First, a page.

The Role and Regulation of Caspase-2 in Lipoapoptosis
Non-alcoholic fatty liver disease (NAFLD) is now the most common liver disorder in Western countries. NAFLD is characterized by hepatic steatosis, or an intracellular accumulation of lipids in hepatocytes. An excess of intracellular lipids can cause toxicity, leading to hepatocyte cell death and progression of NAFLD to Non-alcoholic steatohepatitis (NASH). NASH is very severe and is additionally characterized by inflammation and fibrosis, leading to liver failure. In order to develop appropriate strategies to prevent the progression from NAFLD to NASH, it is essential to define the molecular mechanisms leading to hepatocyte cell death that promote this transition.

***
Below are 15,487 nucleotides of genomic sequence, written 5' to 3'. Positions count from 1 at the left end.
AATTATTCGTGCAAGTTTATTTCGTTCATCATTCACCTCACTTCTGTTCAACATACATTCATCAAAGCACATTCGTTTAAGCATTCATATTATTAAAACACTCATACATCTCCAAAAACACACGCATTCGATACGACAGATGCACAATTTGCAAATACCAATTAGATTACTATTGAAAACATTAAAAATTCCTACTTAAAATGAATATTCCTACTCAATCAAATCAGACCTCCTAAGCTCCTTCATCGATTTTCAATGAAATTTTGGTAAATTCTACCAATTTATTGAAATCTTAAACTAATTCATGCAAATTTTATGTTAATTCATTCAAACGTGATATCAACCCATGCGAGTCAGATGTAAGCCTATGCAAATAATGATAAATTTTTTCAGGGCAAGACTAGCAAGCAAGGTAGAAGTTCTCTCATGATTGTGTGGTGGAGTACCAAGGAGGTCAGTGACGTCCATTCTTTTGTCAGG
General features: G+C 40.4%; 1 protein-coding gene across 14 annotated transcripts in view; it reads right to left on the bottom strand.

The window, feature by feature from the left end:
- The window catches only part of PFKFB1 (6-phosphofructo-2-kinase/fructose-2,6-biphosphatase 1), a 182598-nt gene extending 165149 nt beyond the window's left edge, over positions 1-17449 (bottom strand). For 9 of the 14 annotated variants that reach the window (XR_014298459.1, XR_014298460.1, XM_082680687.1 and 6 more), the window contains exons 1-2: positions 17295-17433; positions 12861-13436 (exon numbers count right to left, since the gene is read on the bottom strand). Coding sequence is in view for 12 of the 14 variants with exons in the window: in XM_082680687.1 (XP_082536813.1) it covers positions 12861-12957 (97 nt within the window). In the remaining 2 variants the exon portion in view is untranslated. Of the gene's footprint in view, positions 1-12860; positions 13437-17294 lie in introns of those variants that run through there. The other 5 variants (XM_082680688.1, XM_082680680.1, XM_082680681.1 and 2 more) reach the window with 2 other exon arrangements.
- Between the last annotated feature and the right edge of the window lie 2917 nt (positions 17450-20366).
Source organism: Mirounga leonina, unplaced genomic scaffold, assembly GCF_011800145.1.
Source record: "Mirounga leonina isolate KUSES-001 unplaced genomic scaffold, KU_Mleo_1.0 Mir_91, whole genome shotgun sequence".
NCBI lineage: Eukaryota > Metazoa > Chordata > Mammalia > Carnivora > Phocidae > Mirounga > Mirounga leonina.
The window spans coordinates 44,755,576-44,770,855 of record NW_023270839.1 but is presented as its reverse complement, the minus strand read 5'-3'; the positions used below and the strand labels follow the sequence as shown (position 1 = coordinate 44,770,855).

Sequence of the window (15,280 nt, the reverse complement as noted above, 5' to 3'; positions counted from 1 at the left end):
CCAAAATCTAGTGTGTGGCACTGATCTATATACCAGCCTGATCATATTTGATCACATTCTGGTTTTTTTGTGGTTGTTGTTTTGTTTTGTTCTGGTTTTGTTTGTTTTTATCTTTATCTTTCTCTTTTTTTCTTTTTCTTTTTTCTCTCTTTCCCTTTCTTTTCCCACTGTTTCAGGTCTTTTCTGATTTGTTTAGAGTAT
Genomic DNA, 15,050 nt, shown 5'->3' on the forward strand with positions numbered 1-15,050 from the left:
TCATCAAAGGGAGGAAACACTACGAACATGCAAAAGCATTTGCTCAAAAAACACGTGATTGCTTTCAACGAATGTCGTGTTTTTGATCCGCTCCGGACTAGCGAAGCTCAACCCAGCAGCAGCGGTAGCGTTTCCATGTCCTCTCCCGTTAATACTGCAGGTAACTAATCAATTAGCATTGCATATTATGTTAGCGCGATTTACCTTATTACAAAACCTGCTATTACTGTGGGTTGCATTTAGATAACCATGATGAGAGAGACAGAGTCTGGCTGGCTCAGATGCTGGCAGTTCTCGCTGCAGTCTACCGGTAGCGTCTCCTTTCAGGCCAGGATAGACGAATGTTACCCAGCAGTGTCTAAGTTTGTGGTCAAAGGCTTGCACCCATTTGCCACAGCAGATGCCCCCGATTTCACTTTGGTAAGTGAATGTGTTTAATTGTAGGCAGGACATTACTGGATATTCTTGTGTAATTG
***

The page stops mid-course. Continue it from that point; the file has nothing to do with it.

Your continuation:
Since caspase-2 has been reported to respond to different types of intracellular metabolic stress to promote apoptosis, we investigated whether this enzyme promotes lipid-induced apoptosis, or lipoapoptosis, in tissue culture cells. We discovered that the enzymatic activity of caspase-2 is activated by saturated free fatty acids, and that expression of caspase-2 is necessary for lipoapoptosis in multiple hepatocyte cell lines. We also explored the role of caspase-2 in lipoapoptosis in vivo using a mouse model of NASH and patient biopsies. We found caspase-2 expression increases in the liver of both patients with NASH and in mice fed a methionine choline-deficient (MCD) diet, a model for NASH. In addition, we fed WT and caspase-2 knockout mice the MCD diet and observed a decrease in both apoptotic and fibrotic markers in caspase-2 knockout mice, indicating caspase-2 promotes lipoapoptosis in vivo. Finally, we investigated the molecular mechanism of lipotoxicity-induced caspase-2 activation, and identified a novel caspase-2 binding protein, TRAF3. TRAF3 knockdown was also able to reduce lipoapoptosis in cultured hepatocytes. Reducing the binding between these two proteins decreased the pro-apoptotic activity of caspase-2. In conclusion, we identified caspase-2 as a key protein in the regulation of lipoapoptosis both in vitro and in vivo, and discovered a novel regulator of caspase-2 activity. This work furthers our knowledge on the mechanisms leading to NAFLD progression, and may inform future studies in the development of treatment options to limit this progression.
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